DE wants to sink to the bottom on the slurry tank. So, the operator will set the agitator?rection so as to keep the DE in suspension. i.e. Make the DE bubble up i.e. make the DE stay in suspension, rather than sinking to the bottom via going down the drain.

So, with PERLITE the operator needs to REVERSE the direction of the agitator he had set for DE i.e. For PERLITE, you want the agitator to pull down the perlite into the liquid, not try to keep it up on the top. The agitator needs to be set in such a way as to pull the perlite down into the liquid i.e. pull the perlite into the vortex of the liquid whirlpool i.e. going into a whirlpool vortex (as seen in this picture). So, conclusion: however the agitator was set for DE, you should reverse it for perlite. Further, mixing agitators can move the liquid the way you want it to, per your needs. You should have a discussion with a company that sells mixers so as to get one or learn how best to set the agitator to pull the perlite DOWN when working it into the slurry tank liquid. I would encourage you to talk to a few mixer companies. A few links:

The perlite is pulled DOWN into the liquid vortex.



Precoating is when you put the initial bedding of DE on the filter screens. You circulate the liquid and DE around and around to ?oat? filter screens with the DE (prior to 魯feeding? DE and liquid through the filter press). Ideally, if you were filtering beer, you would precoat the DE onto the screens by circulating with ?n?r until you have built up the intial DE precoat. (If you precoat using non-filtered beer, some 鲴??ds篵ld hit the screens with the DE precoat and that would not be ideal. But, a lot of operators cannot precoat using finished or ?n?already-filtered product.)

Then, when the DE precoat is fully covered the screens, you turn on the spigot of the unfiltered beer and run it through the press with the DE 魯feed?ed into it.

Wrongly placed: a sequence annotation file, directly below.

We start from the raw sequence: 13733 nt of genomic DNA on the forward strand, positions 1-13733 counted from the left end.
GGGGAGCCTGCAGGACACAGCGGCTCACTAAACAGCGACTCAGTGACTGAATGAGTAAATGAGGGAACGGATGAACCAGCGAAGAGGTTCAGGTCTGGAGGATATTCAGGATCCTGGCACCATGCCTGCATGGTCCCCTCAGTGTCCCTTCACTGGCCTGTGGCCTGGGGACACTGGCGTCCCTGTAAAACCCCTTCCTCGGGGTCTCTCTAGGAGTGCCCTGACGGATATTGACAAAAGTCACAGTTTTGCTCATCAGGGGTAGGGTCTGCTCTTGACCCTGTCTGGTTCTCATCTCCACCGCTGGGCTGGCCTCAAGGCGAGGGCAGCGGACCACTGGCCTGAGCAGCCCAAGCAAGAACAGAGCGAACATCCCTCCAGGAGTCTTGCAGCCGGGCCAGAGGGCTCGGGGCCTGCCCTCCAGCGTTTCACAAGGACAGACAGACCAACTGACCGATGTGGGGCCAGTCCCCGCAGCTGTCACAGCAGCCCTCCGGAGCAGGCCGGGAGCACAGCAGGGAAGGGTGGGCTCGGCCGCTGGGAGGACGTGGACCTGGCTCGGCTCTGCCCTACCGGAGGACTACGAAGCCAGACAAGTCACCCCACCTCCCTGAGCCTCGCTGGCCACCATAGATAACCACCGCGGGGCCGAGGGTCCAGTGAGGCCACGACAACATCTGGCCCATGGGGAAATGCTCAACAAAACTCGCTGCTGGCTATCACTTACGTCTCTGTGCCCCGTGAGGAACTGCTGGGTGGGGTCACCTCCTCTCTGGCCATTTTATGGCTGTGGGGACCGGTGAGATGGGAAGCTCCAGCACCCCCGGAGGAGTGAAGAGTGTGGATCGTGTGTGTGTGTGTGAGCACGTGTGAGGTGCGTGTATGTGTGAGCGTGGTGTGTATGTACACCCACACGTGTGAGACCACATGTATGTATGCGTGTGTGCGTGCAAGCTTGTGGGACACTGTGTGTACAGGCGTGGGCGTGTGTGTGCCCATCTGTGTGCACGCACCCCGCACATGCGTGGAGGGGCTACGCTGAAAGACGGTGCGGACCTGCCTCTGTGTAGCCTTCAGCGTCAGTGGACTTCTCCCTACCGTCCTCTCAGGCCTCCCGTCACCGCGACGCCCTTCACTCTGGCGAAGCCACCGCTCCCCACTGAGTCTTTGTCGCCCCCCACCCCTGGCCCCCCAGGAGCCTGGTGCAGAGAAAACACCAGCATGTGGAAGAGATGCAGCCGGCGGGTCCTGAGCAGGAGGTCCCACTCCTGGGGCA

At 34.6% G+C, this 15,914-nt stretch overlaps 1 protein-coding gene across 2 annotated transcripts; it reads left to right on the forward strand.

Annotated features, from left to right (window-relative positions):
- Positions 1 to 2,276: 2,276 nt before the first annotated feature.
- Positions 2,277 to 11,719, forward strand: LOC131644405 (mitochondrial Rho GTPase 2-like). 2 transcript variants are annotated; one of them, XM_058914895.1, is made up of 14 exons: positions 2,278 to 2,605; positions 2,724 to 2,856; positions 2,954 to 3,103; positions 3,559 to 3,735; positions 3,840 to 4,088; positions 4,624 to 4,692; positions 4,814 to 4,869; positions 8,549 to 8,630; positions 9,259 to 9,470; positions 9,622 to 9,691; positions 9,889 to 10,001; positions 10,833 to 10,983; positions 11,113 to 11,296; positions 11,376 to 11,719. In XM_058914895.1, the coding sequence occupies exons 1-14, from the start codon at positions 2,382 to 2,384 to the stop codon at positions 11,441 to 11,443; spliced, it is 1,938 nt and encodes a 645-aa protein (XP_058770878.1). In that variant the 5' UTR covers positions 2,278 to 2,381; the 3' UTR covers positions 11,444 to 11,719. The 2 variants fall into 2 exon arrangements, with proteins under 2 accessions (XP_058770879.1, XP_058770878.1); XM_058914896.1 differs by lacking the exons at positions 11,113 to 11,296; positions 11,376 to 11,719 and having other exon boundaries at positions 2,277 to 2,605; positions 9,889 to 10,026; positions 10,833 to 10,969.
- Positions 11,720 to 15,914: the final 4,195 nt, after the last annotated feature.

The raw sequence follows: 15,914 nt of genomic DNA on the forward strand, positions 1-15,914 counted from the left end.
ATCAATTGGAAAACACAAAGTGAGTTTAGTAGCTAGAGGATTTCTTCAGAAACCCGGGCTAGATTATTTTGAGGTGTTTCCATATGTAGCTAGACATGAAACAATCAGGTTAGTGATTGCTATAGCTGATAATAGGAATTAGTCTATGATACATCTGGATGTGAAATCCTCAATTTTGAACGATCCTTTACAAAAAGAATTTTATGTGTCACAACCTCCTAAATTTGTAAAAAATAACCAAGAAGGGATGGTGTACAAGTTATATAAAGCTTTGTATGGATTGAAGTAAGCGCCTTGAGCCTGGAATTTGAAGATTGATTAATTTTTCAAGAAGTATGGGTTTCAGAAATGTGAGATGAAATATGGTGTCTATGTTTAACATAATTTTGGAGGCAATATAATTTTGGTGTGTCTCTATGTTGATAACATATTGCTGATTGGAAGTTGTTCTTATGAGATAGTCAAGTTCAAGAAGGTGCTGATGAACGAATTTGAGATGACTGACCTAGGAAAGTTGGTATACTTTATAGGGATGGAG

If you have the luxury of having a precoat system: DE Precoat Formula: 10 to 15 pounds per 100 sq. ft. of total filter screen area (front of screen and back of screen would be included in the total filer screen area of a Plate & Frame press).


In general, you want to use a pound of DE for every pound of solids you are trying to remove. Example: 1,000 gallons of waste water with a 100# of solids in them that you wish to remove via DE filtering. You would need to throw in 100# of DE to filter out the 100# of solids from the 1,000 gallons of waste water.



For solids bleed through problem, one thing you want to look at is the spent DE Cake i.e. the DE Cake after the filtration cycle is completed.

Spent DE Cake can offer clues to what the haze problem is. Below, are some things to look at:

 1.     Is the Spent DE Cake smooth? (It should be nice and evenly arrayed across the filter screens/pads.) A smooth and even Spent DE Cake indicates no break in the DE Cake during the filter cycle.

2.     2. Is the Spent DE Cake cracked---any cracks that look like there was an ?hquake?ing the filtration cycle? If so, that would be an indication of fissure points in the DE Cake where solids would get thru the screen and into the finished product.

3.    3. Does the Spent DE Cake have ? craters?its surface? Moon craters would indicate air pockets/bubbles being introduced during the filtration cycle and this would cause solids to bleed thru into the finished product.

4.     4. Is the Spent DE Cake overly wet and mushy? If so, this possibly may indicate not enough DE is being applied to the screen i.e. You have to add more DE in some wet cake instances.

5.     5. Dark horse theory: The DE Cake, during filtration cycle, is held up via the pressure of the liquid going as it makes its way thru the filter cake and screens. However, but gravity is at work here, too. How? The DE Cake is still pulled down by gravity. In fact, the DE Cake would fall down because of the natural gravitational pull, save for the more powerful pressure of the liquid holding it up (the liquid getting filtered). However, if the pressure of the liquid being filtered is not great enough to hold up the DE Cake, then the cake can fall down. Even if it falls down a little, it would let solids (haze) go thru into the finished product. This phenomenon would be most likely to happen toward the end of the filtration cycle, as the cake gets heavier from the solids it holds (more and more of as the filtration cycle runs).